Not unlike all short tracks, the action at Plainville Stadium could get pretty wild n’ woolly. This one captures Stadium stalwart Don Spazano climbing from the controls of his coach after a feature race incident with the 58 of Dick Thibeault. Don was one of the top-names at Tinty’s place, experiencing a long & successful career at the much-missed little Connecticut ¼-miler. (Hoyt Photo).  

If you’re a frequent visitor to this site, you probably already know who this NEAR Hall of Fame member is. Seen here is Rhode Island’s Fred DeSarro, simply one of the best New England Modified drivers in history, period. Before his untimely death following a horrendous crash at the Thompson Speedway in October of 1978, he’d captured the NASCAR National Modified Championship in 1970 along with several other significant wins including Stafford’s inaugural Spring Sizzler in 1972. He also notched the Stafford title that season, repeating in 1976. Also proficient at Thompson, he won four consecutive championships starting in 1974, taking down an incredible 14 feature that-year. The same season, he took the prestigious Race of Champions at Trenton, New Jersey – then “THE” event for the Modified troops. This one captures Freddie at Stafford in the legendary “Ole Blue” Coupe owned by fellow Hall of Famer, the late Len Boehler. (Dugas Photo).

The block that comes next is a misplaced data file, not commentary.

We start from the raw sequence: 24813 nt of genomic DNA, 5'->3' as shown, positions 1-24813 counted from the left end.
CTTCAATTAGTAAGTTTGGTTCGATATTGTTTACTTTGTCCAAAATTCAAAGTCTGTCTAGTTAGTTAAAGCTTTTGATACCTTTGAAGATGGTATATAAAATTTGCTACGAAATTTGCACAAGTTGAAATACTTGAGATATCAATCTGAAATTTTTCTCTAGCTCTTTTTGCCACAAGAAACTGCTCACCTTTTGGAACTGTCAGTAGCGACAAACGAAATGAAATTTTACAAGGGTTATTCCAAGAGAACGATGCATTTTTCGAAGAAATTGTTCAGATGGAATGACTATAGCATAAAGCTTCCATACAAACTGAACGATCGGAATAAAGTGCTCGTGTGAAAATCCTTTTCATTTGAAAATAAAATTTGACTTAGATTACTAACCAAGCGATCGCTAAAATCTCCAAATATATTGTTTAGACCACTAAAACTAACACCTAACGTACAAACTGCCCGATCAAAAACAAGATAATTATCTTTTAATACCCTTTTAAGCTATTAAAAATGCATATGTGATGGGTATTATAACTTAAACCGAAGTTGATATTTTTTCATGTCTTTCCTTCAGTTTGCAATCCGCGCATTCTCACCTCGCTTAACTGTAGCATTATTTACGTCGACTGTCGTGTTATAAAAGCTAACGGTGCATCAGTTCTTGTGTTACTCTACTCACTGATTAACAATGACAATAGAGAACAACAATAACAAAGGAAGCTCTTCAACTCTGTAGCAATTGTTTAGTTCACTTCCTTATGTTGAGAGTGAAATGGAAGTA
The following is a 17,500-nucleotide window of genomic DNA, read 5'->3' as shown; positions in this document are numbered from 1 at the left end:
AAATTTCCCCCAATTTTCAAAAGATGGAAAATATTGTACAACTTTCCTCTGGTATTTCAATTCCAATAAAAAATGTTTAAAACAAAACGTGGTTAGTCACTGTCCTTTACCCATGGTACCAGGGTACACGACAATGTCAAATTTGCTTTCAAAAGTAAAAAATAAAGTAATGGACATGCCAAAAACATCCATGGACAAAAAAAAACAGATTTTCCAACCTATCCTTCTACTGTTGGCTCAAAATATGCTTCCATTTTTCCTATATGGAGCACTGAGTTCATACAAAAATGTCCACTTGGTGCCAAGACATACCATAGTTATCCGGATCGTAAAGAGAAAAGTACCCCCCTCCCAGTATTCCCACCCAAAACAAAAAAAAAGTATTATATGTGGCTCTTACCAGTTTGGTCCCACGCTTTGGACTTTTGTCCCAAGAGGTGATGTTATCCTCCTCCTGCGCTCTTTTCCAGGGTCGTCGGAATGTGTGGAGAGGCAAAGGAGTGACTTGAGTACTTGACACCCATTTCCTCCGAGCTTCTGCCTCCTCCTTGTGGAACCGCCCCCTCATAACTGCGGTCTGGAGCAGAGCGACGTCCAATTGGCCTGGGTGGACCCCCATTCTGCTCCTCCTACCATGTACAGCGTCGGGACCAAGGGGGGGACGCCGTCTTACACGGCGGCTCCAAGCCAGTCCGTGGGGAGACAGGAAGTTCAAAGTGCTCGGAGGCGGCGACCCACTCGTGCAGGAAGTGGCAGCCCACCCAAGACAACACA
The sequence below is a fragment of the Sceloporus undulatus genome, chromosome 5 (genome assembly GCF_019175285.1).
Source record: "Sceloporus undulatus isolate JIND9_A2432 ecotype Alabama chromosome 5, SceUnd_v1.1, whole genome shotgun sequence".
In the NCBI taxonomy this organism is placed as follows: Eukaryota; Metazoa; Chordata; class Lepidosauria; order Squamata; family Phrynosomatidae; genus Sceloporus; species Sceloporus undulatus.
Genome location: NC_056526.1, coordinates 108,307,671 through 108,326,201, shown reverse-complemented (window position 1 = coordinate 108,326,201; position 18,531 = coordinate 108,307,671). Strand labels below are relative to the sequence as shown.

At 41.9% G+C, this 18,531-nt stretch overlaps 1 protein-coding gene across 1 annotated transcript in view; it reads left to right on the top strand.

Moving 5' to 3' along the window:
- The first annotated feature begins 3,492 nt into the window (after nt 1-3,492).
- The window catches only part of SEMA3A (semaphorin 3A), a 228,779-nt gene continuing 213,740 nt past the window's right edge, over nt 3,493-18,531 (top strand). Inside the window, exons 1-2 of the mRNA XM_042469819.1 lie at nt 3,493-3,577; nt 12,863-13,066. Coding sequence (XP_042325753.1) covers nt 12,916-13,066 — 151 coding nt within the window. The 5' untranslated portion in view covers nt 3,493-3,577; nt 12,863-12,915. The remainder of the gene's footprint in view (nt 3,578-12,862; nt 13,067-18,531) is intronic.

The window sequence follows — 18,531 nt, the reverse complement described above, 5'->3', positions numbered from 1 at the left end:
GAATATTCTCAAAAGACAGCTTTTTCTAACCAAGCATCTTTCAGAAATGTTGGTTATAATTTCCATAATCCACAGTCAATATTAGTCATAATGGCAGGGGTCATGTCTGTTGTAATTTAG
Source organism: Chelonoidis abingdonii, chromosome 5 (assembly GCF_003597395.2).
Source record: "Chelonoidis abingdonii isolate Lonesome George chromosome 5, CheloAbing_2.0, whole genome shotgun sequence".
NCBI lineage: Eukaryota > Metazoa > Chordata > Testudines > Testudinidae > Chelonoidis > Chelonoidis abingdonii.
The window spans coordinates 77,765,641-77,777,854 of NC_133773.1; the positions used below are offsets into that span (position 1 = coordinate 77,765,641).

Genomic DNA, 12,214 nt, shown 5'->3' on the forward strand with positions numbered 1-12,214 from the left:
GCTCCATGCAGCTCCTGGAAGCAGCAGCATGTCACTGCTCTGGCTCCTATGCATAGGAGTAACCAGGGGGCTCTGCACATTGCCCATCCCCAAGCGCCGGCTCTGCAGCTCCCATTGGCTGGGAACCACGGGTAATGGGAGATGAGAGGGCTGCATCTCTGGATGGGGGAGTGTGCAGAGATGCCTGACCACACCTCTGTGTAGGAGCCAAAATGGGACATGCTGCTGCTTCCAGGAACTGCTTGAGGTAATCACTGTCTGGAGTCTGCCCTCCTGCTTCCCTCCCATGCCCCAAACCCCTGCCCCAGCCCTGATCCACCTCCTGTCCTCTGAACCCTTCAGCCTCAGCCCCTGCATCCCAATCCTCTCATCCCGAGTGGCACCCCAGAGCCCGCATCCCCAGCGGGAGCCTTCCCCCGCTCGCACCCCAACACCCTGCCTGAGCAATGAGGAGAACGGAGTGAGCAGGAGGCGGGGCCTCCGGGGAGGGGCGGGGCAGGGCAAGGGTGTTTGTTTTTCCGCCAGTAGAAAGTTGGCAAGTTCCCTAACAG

Both NEAR Hall of Fame members, driver Ronnie Bouchard and car-owner Bob Johnson made a formidable duo. Years-before his pairing with Johnson, he entered his first race as a fourteen year old teenager in 1963 in Brookline, New Hampshire. Winning his first feature event the same year at Norwood Arena, he eventually scored over 200 Modified victories and multiple championships all over New England, many in the Johnson-wrenched Pinto he’s seen here with at Stafford. In the early 1980’s, he recorded 160 career Winston Cup (now known as the Sprint Cup Series), starts with 3 poles, 1 win, and 60 top ten finishes to his credit. (Dugas Photo).           

We really like this early-70’s Thompson Speedway shot of Jerry Glaude, a fine driver that centered the majority of his racing endeavors on action at the “New London-Waterford” Speedbowl. Take a look at this car – it was truly an era when builders could take artistic liberties with design. However, the days of Pintos, Vegas, and all the other “cookie cutter” rides were right-on the horizon. (Dugas Photo).       

They called him “Mr. Modified” and it was for good-reason. Whenever the late Ray Hendrick showed-up at a Modified event in the potent Tant-Mitchell Coupe his fellow competitor’s took-notice in a big way. Particularly successful at taking the big-money races, Hendrick and this car were responsible for a LOT of victories in the 1960s & 70’s. A Virginia native, this was one Southerner that routinely tamed the best that New England Modified fields had to offer. (Grady Photo).

Here we have an oldie of the late “Hammerin Hank” Stevens captured at Thompson behind the controls of an early “Freddie’s TV”-sponsored Coupe. Stevens scored many wins all over New England during a career that included competition in both Modifieds and Midgets. Like the aforementioned Glaude, Stevens was really-good at the Speedbowl and stands-out as one of the tracks most-proficient early chauffeurs. (Dugas Photo).


1969 Thompson Speedway 500 Part 1




1969 Thompson Speedway 500 Part 2